First published in: 30 Grad Magazine, Issue 2021/1
Text: Bettina Homann
Photo: Ricardo Wiesinger
The Craft of Smelling
Mr Bork, being a perfumer is a very unusual profession. How did you get into this line of work?
Most people have heard of the city of Grasse in southern France, but they haven’t heard of Holzminden.
Are raw materials for different perfumes still produced at Symrise today?
So you were an apprentice at Haarmann and Reimer?
Karl-Heinz Bork regularly creates individual fragrances for private customers and friends, which are then carefully bottled and packaged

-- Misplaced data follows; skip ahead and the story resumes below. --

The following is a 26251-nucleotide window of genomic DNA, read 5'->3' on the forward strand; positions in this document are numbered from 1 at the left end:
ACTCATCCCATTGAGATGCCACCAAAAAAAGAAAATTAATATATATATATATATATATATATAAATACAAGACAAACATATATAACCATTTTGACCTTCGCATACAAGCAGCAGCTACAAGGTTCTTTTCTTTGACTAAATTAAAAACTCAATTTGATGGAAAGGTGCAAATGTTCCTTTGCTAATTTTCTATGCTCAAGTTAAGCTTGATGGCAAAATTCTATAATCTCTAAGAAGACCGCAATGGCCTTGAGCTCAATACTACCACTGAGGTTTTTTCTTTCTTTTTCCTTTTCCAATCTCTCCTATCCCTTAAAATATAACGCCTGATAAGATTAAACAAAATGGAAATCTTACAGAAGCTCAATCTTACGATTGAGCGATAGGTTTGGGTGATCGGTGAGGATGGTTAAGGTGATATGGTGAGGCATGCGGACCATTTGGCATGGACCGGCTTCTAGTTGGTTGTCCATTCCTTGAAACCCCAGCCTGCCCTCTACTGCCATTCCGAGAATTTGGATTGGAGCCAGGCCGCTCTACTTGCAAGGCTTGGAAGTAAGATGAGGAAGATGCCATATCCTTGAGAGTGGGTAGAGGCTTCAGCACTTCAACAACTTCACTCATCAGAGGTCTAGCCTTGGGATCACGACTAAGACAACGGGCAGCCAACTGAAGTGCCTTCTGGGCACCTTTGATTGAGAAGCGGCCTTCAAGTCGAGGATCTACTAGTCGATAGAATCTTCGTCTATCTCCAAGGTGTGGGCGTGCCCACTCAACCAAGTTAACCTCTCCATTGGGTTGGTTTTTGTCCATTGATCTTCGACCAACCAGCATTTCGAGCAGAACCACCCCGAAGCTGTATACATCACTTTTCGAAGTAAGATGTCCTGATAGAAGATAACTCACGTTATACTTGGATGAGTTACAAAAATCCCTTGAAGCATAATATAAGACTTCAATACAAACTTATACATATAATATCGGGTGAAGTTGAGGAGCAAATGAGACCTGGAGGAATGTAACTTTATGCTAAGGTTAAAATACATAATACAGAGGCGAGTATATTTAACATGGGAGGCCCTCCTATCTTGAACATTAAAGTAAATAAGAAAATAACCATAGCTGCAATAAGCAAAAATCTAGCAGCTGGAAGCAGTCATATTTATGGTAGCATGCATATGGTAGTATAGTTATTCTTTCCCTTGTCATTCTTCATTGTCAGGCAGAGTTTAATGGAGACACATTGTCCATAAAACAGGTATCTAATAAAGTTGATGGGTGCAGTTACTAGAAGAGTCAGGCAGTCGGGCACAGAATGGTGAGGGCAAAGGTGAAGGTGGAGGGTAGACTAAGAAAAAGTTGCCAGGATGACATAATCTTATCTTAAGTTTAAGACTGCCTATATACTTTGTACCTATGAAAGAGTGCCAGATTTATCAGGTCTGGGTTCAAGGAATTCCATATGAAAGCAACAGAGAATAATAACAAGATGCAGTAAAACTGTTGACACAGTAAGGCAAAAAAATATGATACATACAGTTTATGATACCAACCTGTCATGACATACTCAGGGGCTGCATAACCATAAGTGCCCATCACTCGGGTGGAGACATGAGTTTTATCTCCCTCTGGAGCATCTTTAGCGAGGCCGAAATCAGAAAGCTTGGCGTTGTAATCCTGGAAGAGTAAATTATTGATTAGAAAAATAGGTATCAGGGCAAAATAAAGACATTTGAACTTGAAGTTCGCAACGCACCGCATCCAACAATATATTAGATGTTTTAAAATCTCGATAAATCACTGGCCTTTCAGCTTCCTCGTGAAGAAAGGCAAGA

Precisely. Developing perfumes is a very complex business and the formulas cannot be patented. That’s why you have to tread very carefully here.
How exactly do you learn the craft of perfumery?
What does that entail?
How many scents do you have to know?
It’s hard to imagine memorising all that lot!
From time to time the perfumer looks at the image of himself with a bouquet of lilies – Bork has fond memories of his time in Paris.
What was the first perfume you developed?
Did the scent go into production?
You left Holzminden at some point. Did a time come when the town was no longer enough for you?
I was entrusted with opening a creative studio in Paris for Haarmann and Reimer.